https://help.github.com/en/github/getting-started-with-github/create-a-repo

# Let's initialize the repo
git init
# Add the remote pointing to your origin
git remote add origin <your-origin>
# create a gitignore to untrack the node_modules
echo "node_modules" > .gitignore
# add all files
git add .
# commit
git commit -m "feat: add initial structure for UI Library"
# push
git push -u origin master
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gh-pages to the rescue

To push our site to Github Pages we are going to use a small npm module called gh-pages.

https://www.npmjs.com/package/gh-pages

Let's install it in our project

npm i --save-dev gh-pages
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Now we need to create a script to do this; We are going to name it deploy.

deploy should build storybook first and then run gh-pages over the folder created; By default storybook creates a storybook-static folder when built which we can use.

  "scripts": {
    "build": "lerna run build",
    "test": "echo \"Error: no test specified\" && exit 1",
    "storybook": "start-storybook -p 6006",
    "build-storybook": "build-storybook",
    "deploy": "npm run build-storybook && gh-pages -d storybook-static"
  },
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After this once you run

npm run deploy
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This should build storybook and push it to gh-pages. In your repository settings in Github you can find the url to the demo site that looks like this:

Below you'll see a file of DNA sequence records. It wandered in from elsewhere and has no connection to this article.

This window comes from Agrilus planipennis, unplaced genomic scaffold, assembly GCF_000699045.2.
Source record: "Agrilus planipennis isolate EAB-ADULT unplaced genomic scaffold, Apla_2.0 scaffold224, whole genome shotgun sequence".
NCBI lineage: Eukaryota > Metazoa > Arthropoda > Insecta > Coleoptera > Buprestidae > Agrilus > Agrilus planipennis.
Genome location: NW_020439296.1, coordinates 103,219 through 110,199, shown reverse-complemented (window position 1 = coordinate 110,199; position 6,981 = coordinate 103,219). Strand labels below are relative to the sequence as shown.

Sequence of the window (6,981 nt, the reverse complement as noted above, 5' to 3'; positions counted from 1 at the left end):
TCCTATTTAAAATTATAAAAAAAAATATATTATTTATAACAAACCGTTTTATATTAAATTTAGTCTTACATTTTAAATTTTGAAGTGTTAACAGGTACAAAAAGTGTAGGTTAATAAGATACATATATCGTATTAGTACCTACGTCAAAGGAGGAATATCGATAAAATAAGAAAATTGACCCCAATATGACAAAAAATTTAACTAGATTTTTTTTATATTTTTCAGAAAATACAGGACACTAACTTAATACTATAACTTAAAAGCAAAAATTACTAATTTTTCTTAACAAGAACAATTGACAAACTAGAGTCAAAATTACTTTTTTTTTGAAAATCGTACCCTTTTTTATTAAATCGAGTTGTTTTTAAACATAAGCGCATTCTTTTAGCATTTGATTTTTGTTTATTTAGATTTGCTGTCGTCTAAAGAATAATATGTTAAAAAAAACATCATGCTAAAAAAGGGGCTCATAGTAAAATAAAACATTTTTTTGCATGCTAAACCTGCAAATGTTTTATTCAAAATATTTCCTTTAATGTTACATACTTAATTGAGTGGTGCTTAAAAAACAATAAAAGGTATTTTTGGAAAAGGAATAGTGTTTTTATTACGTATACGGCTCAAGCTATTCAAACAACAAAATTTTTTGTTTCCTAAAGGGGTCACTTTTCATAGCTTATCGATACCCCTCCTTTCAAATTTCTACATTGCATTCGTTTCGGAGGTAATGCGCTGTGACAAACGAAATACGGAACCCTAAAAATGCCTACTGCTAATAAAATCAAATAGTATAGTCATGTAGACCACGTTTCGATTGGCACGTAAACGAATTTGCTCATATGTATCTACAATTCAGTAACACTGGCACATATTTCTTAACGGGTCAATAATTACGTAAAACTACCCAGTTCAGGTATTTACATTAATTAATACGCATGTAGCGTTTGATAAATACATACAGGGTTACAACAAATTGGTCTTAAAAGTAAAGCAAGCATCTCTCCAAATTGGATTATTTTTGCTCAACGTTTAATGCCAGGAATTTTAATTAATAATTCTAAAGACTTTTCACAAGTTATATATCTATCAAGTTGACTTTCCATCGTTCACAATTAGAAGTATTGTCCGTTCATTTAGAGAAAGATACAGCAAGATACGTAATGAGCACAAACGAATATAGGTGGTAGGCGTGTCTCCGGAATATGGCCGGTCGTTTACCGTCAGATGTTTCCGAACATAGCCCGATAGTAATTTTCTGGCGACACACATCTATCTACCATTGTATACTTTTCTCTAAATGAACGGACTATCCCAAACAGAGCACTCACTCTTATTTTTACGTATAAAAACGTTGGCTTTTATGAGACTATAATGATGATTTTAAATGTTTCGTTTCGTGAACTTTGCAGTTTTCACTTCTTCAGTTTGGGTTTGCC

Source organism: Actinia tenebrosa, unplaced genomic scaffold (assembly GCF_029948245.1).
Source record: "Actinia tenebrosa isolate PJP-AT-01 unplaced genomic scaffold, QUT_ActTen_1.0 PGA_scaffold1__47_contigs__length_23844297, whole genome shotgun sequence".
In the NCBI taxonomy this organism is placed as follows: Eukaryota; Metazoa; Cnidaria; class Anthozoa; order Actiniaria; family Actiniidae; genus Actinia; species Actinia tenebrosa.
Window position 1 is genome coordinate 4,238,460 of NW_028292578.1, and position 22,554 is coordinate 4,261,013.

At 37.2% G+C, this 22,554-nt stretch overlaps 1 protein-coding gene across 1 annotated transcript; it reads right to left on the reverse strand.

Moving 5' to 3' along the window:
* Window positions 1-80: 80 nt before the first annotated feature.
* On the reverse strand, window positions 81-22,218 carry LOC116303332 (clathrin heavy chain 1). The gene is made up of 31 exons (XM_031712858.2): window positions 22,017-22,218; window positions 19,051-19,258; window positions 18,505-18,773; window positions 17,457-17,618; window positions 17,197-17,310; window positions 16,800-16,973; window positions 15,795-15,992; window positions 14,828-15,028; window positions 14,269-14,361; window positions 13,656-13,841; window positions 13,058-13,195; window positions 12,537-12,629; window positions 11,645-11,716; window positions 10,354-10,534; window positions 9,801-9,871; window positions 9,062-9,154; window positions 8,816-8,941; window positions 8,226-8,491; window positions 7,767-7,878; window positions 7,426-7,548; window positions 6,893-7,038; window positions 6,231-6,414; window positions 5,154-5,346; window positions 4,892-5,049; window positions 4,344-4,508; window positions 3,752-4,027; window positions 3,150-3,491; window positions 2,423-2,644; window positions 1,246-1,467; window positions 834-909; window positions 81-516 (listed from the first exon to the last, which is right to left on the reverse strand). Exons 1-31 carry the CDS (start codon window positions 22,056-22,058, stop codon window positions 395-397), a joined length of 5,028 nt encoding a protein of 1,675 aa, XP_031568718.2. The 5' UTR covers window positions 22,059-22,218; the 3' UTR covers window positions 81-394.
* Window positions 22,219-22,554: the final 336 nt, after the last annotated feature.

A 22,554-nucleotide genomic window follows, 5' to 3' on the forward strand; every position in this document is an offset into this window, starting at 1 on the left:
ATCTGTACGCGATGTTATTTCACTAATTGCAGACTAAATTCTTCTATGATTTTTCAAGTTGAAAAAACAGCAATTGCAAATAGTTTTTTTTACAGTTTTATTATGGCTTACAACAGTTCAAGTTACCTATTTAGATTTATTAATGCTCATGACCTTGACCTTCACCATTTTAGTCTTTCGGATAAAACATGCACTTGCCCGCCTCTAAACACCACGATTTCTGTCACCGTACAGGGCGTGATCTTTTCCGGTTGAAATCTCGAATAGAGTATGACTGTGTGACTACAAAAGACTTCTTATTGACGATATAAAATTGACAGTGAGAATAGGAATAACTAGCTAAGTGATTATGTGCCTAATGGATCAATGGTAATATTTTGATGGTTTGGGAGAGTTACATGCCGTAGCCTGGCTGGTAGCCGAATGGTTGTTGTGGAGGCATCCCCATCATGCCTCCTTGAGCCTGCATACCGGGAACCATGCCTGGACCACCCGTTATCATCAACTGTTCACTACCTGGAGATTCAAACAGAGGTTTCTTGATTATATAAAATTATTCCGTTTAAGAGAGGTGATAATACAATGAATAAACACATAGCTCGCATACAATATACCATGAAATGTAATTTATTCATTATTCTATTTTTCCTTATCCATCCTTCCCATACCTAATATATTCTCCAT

https://davixyz.github.io/phoenix-part2

Conclusion

We bootstrapped our documentation/kitchen sink site to test our react components; Storybook makes it very easy to get started; We can see our documentation locally but we also want to share it with our external clients so for that we created a mechanism to deploy the static build of storybook.

Resources

Code: https://github.com/davixyz/phoenix/tree/part2
Github: https://github.com/davixyz
Twitter: https://twitter.com/carloscastrodev

Top comments (3)

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vladstart1 profile image
Vladyslav Beltsar

Also for those who will use storybook >=6 v., you should add react and react-dom as dev dependency to being able to setup storybook

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ilhamsa1 profile image
ilhamsa1 • Edited on

Thanks

lerna add react-dom --dev --scope '{@cddev/phoenix-button,@cddev/phoenix-text}'

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eliransu profile image
Eliran Suisa

thanks!

In defense of the modern web

I expect I'll annoy everyone with this post: the anti-JavaScript crusaders, justly aghast at how much of the stuff we slather onto modern websites; the people arguing the web is a broken platform for interactive applications anyway and we should start over;

React users; the old guard with their artisanal JS and hand authored HTML; and Tom MacWright, someone I've admired from afar since I first became aware of his work on Mapbox many years ago. But I guess that's the price of having opinions.